Amorpha/ false indigo
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plant-24_0

Amorpha fruticosa, false indigo © Dr. Les Mehrhoff

Amorpha
Amorpha

Amorpha fruticosa, false indigo © Dr. Les Mehrhoff

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plant-24_2

Amorpha fruticosa, false indigo © Sam Droege, hosted by Discover Life

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plant-24_0

Amorpha fruticosa, false indigo © Dr. Les Mehrhoff

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Genus: Amorpha

Common Name: False Indigo

details

The two most common species of Amorpha, false indigo bush (Amorpha fruticosa) and leadplant (Amorpha canescens) both produce terminal spikes of purple to deep violet flowers, with prominent yellow/orange stamens. These showy blooms, which can enhance a variety of gardens, provide an excellent source of pollen and nectar source for many species of native bees.

 

Native Regions

Throughout the United States (except Nevada), and eastern Canada

 

Availability

Several species are routinely available. The smaller species, leadplant (Amorpha canescens), requires sandy or rocky well-drained soil, but is both drought and shade tolerant. The larger shrub, false indigo bush (Amorpha fruticosa), can grow in a variety of soil types and wet to dry conditions, but can become invasive in wetter environments.

 

Duration

Perennial

 

Bloom Time

Spring, summer

 

Average Height

3 to 6 feet, depending upon species

 

Flower Color

Purple

 

Exposure

Full sun to partial shade

 

Water Requirements

Low to average

 

Recommended Species

Amorpha fruticosa (false indigo, desert false indigo) is distributed throughout the United States, except for Nevada and Montana, and is also native to eastern Canada. It can tolerate moist soils to dry sands and is found growing in a variety of terrains, including stream banks, roadsides, canyons and open woods. This shrub, which often forms thickets on riverbanks and islands, can be weedy or invasive in the northeast. False indigo bush produces 6 inch terminal spikes of deep violet flowers with prominent orange/yellow stamens, from April to June. It attracts a spectrum of native bees and is a larval host for a number of moths and butterflies, including some species of skipper, dogface and hairstreak butterflies. Typically reaching 6 feet in height, this perennial shrub can grow to 10 feet. It works well in ornamental landscaping and is commercially available.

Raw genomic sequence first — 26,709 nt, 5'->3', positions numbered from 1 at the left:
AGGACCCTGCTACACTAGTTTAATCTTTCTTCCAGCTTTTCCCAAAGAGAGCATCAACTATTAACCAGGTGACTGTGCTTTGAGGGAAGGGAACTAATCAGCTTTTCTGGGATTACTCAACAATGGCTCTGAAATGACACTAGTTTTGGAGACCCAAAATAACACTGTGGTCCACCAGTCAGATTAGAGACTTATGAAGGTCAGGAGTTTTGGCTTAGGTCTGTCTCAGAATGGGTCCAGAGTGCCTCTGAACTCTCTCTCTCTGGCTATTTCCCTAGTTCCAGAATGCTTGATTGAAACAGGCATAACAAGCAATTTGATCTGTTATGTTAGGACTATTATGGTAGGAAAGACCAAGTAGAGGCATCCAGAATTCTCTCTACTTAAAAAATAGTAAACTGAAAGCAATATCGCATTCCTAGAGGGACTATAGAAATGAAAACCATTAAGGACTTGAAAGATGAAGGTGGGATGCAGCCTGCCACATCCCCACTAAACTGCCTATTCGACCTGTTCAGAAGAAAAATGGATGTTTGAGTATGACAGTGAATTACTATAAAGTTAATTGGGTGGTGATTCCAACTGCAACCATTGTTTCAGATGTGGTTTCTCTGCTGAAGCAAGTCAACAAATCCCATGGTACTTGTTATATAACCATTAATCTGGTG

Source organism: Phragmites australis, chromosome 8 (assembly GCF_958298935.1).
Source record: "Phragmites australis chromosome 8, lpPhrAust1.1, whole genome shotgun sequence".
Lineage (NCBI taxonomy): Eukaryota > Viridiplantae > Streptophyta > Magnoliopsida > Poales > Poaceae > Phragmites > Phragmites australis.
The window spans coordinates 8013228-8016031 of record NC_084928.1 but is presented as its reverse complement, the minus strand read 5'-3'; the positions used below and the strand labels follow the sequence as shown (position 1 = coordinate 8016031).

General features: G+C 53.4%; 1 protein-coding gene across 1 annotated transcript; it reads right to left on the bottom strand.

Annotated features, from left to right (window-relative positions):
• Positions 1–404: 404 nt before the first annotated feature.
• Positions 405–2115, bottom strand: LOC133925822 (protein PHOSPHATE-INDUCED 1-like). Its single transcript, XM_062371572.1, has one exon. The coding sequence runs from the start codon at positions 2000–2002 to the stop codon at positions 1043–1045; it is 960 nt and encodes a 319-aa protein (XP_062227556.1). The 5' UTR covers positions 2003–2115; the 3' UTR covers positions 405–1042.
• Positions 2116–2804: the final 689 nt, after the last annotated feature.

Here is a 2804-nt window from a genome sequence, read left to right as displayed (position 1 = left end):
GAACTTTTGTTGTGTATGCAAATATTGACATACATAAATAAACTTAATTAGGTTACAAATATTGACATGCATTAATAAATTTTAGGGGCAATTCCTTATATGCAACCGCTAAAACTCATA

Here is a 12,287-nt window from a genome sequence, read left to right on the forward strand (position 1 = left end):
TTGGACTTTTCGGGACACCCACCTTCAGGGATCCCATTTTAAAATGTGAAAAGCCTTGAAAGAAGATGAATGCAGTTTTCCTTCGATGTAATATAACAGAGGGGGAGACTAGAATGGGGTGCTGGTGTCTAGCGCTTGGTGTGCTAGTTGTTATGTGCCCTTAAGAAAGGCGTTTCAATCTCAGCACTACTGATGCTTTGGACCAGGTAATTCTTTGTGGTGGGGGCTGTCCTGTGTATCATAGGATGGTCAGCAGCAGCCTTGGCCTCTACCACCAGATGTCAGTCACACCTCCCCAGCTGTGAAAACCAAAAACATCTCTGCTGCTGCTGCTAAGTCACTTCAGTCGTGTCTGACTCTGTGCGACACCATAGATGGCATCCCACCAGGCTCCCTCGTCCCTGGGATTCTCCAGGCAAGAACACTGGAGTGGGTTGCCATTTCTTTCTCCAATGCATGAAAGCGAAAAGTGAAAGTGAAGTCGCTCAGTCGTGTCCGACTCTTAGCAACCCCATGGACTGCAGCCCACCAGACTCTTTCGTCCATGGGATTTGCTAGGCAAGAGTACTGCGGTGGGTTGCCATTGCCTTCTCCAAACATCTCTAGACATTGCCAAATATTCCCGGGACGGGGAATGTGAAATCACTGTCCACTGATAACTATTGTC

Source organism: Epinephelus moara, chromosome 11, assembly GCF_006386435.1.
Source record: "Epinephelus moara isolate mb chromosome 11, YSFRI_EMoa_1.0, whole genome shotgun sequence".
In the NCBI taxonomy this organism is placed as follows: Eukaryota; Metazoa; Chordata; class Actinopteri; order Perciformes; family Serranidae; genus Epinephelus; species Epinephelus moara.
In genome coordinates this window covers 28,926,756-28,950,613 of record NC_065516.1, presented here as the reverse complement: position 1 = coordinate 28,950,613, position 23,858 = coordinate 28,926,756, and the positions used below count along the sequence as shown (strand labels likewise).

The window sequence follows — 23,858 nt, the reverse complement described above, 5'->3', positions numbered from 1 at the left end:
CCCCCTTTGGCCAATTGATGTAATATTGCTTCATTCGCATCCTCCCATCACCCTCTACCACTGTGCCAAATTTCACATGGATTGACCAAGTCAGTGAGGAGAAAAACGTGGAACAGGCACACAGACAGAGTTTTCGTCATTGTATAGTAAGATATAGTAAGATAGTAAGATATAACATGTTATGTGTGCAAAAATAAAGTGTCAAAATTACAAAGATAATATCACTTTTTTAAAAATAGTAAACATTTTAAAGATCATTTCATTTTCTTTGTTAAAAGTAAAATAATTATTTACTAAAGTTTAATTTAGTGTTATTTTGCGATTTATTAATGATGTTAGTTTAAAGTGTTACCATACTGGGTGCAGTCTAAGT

Amorpha canescens (leadplant) is a small, deciduous, perennial shrub, 1-3 feet tall, which produces colorful, purple flower spikes in mid-summer. In the United States, it occurs from Montana east to Michigan and south to New Mexico and Louisiana. In Canada, it is native to areas in Manitoba and Ontario. Leadplant grows in well-drained rocky or sandy soil, occurring naturally in prairies, rocky bluffs and open woodlands. This is one of the most conspicuous and characteristic shrubs of the upland prairies. Leadplant is a floral resource for pollinating insects, in particular providing an excellent source of both pollen and nectar for a variety of native bee species. It is also an ideal ornamental plant for use in gardens, as it has showy flowers, maintains a modest size and is both drought and shade tolerant. It also forms nodules on its roots to fix nitrogen, enhancing soil fertility for itself and surrounding plants. Leadplant is routinely available through native plant and other nurseries in regions where this plant occurs.

bee Visitors

Andrena / Mining Bee

Bombus / Bumble Bee

Ceratina / Small Carpenter Bee

Coelioxys / Cuckoo Bee

Colletes / Polyester Bee

Halictus / Sweat Bee

Lasioglossum / Sweat Bee

Megachile / Leafcutter Bee

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